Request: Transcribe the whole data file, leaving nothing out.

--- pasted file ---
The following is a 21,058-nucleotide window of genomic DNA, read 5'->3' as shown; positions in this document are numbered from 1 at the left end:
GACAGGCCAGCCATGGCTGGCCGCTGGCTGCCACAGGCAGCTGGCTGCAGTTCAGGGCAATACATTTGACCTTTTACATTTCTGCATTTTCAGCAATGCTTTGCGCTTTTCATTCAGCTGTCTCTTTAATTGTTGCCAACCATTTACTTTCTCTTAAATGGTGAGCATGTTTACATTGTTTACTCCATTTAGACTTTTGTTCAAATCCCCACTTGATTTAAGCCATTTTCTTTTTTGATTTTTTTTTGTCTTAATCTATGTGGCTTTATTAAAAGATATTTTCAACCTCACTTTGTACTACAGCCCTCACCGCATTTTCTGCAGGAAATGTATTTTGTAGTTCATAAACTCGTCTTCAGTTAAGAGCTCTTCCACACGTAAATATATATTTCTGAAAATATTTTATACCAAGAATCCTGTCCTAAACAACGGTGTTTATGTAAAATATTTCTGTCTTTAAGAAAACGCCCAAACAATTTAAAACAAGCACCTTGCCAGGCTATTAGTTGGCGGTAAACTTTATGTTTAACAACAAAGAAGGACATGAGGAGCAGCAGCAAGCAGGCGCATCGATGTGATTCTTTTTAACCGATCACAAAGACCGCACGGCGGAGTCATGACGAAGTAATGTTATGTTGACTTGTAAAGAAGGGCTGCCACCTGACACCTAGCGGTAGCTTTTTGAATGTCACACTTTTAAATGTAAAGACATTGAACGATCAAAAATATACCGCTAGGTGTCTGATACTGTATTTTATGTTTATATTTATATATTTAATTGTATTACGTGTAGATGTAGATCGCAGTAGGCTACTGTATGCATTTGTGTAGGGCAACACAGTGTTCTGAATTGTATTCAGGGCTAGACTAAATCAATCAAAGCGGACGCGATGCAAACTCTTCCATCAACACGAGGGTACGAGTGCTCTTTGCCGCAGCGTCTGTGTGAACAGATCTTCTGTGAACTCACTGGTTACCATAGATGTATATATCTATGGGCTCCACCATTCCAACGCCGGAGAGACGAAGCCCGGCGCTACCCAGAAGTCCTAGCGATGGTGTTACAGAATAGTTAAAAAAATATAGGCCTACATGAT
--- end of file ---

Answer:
The following is a 21,058-nucleotide window of genomic DNA, read 5'->3' as shown; positions in this document are numbered from 1 at the left end:
GACAGGCCAGCCATGGCTGGCCGCTGGCTGCCACAGGCAGCTGGCTGCAGTTCAGGGCAATACATTTGACCTTTTACATTTCTGCATTTTCAGCAATGCTTTGCGCTTTTCATTCAGCTGTCTCTTTAATTGTTGCCAACCATTTACTTTCTCTTAAATGGTGAGCATGTTTACATTGTTTACTCCATTTAGACTTTTGTTCAAATCCCCACTTGATTTAAGCCATTTTCTTTTTTGATTTTTTTTTGTCTTAATCTATGTGGCTTTATTAAAAGATATTTTCAACCTCACTTTGTACTACAGCCCTCACCGCATTTTCTGCAGGAAATGTATTTTGTAGTTCATAAACTCGTCTTCAGTTAAGAGCTCTTCCACACGTAAATATATATTTCTGAAAATATTTTATACCAAGAATCCTGTCCTAAACAACGGTGTTTATGTAAAATATTTCTGTCTTTAAGAAAACGCCCAAACAATTTAAAACAAGCACCTTGCCAGGCTATTAGTTGGCGGTAAACTTTATGTTTAACAACAAAGAAGGACATGAGGAGCAGCAGCAAGCAGGCGCATCGATGTGATTCTTTTTAACCGATCACAAAGACCGCACGGCGGAGTCATGACGAAGTAATGTTATGTTGACTTGTAAAGAAGGGCTGCCACCTGACACCTAGCGGTAGCTTTTTGAATGTCACACTTTTAAATGTAAAGACATTGAACGATCAAAAATATACCGCTAGGTGTCTGATACTGTATTTTATGTTTATATTTATATATTTAATTGTATTACGTGTAGATGTAGATCGCAGTAGGCTACTGTATGCATTTGTGTAGGGCAACACAGTGTTCTGAATTGTATTCAGGGCTAGACTAAATCAATCAAAGCGGACGCGATGCAAACTCTTCCATCAACACGAGGGTACGAGTGCTCTTTGCCGCAGCGTCTGTGTGAACAGATCTTCTGTGAACTCACTGGTTACCATAGATGTATATATCTATGGGCTCCACCATTCCAACGCCGGAGAGACGAAGCCCGGCGCTACCCAGAAGTCCTAGCGATGGTGTTACAGAATAGTTAAAAAAATATAGGCCTACATGAT